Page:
Then I lost track of S.R. Broadbent in terms of academic papers. I had almost given up, assuming Broadbent had left academia. But then I saw Broadbent’s name mentioned in the acknowledgements in a famous spatial statistics paper written by David Kendall in 1989. In the paper Kendalls cites a 1980 paper written by S.R. Broadbent. The subject was the statistics of ley lines — it’s a thing — showing they can be explained by mere chance. And in the acknowledgements Kendall thanks a certain Simon Broadbent — presumably he’s S.R. Broadbent whose paper Kendall cited.

Had I found the S.R. Broadbent? I was a bit skeptical, but then he’s mentioned as Simon Broadbent in this obituary of Hammersley:

Despite the title of the paper, ‘Poor man’s Monte Carlo’, the lasting contributions are the clear statement of the problem of counting self-avoiding walks, the use of subadditivity to prove the existence of the connective constant, and the discussion of random media that culminated in Simon Broadbent’s formulation of the percolation model.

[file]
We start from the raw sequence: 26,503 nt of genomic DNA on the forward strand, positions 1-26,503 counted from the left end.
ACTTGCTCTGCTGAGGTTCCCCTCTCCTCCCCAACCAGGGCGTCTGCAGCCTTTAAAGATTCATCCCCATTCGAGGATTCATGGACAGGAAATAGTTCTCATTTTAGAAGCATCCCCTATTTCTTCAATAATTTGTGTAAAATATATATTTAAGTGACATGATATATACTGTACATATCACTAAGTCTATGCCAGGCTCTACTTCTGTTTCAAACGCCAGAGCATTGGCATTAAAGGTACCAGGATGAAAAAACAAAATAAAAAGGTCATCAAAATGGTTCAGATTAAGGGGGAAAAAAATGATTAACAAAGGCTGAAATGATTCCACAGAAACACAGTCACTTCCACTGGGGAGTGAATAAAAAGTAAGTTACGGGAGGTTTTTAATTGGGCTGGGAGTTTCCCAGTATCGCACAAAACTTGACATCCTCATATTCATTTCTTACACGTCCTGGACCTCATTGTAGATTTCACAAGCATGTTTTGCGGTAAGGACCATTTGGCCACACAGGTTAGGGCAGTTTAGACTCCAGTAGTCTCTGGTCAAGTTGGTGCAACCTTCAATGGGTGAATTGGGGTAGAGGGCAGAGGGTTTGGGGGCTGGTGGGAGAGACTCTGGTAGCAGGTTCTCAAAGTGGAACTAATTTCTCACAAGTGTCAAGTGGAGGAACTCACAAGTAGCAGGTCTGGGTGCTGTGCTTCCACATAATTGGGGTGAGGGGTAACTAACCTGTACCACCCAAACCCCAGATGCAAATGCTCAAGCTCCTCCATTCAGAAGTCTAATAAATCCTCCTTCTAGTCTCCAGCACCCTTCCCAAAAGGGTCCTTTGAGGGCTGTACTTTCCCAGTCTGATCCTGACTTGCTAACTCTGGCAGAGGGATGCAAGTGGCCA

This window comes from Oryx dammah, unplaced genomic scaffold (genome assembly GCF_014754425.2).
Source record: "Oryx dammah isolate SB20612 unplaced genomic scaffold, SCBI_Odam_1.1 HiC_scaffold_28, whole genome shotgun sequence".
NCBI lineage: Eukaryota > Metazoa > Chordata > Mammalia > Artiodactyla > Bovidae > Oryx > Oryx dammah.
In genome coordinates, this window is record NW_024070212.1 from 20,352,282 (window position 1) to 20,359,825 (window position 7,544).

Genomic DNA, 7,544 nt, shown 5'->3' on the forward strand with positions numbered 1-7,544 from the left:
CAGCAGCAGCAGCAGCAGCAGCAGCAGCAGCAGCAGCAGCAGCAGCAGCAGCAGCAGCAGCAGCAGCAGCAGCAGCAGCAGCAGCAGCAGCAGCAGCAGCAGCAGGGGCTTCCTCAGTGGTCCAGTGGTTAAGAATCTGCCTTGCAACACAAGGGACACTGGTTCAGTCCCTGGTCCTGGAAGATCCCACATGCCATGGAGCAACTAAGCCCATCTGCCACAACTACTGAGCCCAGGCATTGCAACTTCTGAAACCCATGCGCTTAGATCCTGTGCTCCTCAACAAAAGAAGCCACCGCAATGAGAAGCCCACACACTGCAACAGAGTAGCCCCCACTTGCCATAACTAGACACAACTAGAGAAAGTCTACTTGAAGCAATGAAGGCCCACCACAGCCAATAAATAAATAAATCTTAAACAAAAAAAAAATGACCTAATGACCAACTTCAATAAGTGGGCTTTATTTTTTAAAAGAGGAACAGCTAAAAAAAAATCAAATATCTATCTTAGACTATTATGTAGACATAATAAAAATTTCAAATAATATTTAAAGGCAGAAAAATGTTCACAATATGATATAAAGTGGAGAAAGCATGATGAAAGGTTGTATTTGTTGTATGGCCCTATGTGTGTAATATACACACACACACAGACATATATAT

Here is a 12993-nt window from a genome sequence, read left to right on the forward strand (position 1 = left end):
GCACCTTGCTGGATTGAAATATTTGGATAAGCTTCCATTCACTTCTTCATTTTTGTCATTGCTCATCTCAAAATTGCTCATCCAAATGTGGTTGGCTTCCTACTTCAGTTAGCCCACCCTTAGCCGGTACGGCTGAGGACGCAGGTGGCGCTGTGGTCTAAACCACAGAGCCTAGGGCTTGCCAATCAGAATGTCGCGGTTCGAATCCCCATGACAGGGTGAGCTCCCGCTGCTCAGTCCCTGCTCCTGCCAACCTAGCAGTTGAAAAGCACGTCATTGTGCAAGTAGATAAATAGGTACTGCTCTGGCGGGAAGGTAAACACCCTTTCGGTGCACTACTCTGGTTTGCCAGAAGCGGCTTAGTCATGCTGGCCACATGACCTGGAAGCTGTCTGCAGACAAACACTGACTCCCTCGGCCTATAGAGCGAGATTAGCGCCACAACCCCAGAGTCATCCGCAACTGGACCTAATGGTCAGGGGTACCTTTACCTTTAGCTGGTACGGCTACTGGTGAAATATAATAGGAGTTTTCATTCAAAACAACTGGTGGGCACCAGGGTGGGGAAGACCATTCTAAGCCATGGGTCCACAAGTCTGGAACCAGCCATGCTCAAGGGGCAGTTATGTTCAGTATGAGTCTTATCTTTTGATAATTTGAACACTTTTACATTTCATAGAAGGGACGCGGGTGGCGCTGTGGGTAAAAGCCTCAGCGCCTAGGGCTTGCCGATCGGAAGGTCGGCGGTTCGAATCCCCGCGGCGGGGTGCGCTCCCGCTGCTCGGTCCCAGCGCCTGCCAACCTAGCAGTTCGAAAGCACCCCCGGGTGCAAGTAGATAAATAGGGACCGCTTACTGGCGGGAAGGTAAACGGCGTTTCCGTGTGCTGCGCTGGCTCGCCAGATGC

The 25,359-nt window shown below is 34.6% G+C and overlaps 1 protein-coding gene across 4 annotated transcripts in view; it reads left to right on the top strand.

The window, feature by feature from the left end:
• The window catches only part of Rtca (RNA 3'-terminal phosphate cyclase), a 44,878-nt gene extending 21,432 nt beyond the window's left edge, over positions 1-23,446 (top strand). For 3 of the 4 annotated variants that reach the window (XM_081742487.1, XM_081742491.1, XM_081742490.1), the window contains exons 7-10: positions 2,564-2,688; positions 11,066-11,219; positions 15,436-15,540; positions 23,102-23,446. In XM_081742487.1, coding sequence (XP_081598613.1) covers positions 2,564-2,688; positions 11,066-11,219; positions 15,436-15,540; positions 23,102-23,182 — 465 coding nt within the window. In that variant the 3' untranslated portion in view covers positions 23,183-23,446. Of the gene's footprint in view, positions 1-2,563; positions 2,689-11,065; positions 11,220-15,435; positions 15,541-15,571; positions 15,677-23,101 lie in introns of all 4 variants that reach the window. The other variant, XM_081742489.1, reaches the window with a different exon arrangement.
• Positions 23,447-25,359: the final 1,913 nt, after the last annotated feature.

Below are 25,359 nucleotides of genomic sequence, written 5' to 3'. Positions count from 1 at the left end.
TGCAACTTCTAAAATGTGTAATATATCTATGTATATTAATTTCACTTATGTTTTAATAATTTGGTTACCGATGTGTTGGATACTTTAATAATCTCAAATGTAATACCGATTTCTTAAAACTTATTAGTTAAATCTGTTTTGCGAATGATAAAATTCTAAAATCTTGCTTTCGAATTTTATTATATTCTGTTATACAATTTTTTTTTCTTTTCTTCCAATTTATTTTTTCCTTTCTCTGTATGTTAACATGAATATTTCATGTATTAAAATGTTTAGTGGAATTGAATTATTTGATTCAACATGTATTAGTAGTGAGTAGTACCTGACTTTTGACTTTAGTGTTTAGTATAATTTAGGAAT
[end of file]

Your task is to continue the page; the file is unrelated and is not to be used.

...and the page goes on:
That reassured me.

And then I found two 1950s papers (1954 and 1958) by a Simon Broadbent, not S.R. Broadbent, published in the Journal of the Royal Statistical Society Series C: Applied Statistics. I had actually stumbled upon the 1958 paper earlier in my searches. Initially I didn’t think it was S.R. Broadbent because the journal referred to the author as Dr Simon Broadbent, and I thought only medical doctors do that to each other. But it’s a statistics journal. So it’s probably S.R. Broadbent. Also, for this 1954 paper in the same journal they call him Mr Simon Broadbent.

And then I looked at the paper by Broadbent that David Kendall cited, and in that paper Broadbent acknowledges Kendall. And then I noticed that this paper was actually written by Simon Broadbent, but Kendall had cited the paper and written its author as S.R. Broadbent. The final link. S.R. Broadbent was Simon Broadbent — whoever that was.

I thought I had come to the end. But I hadn’t.

Advertising guru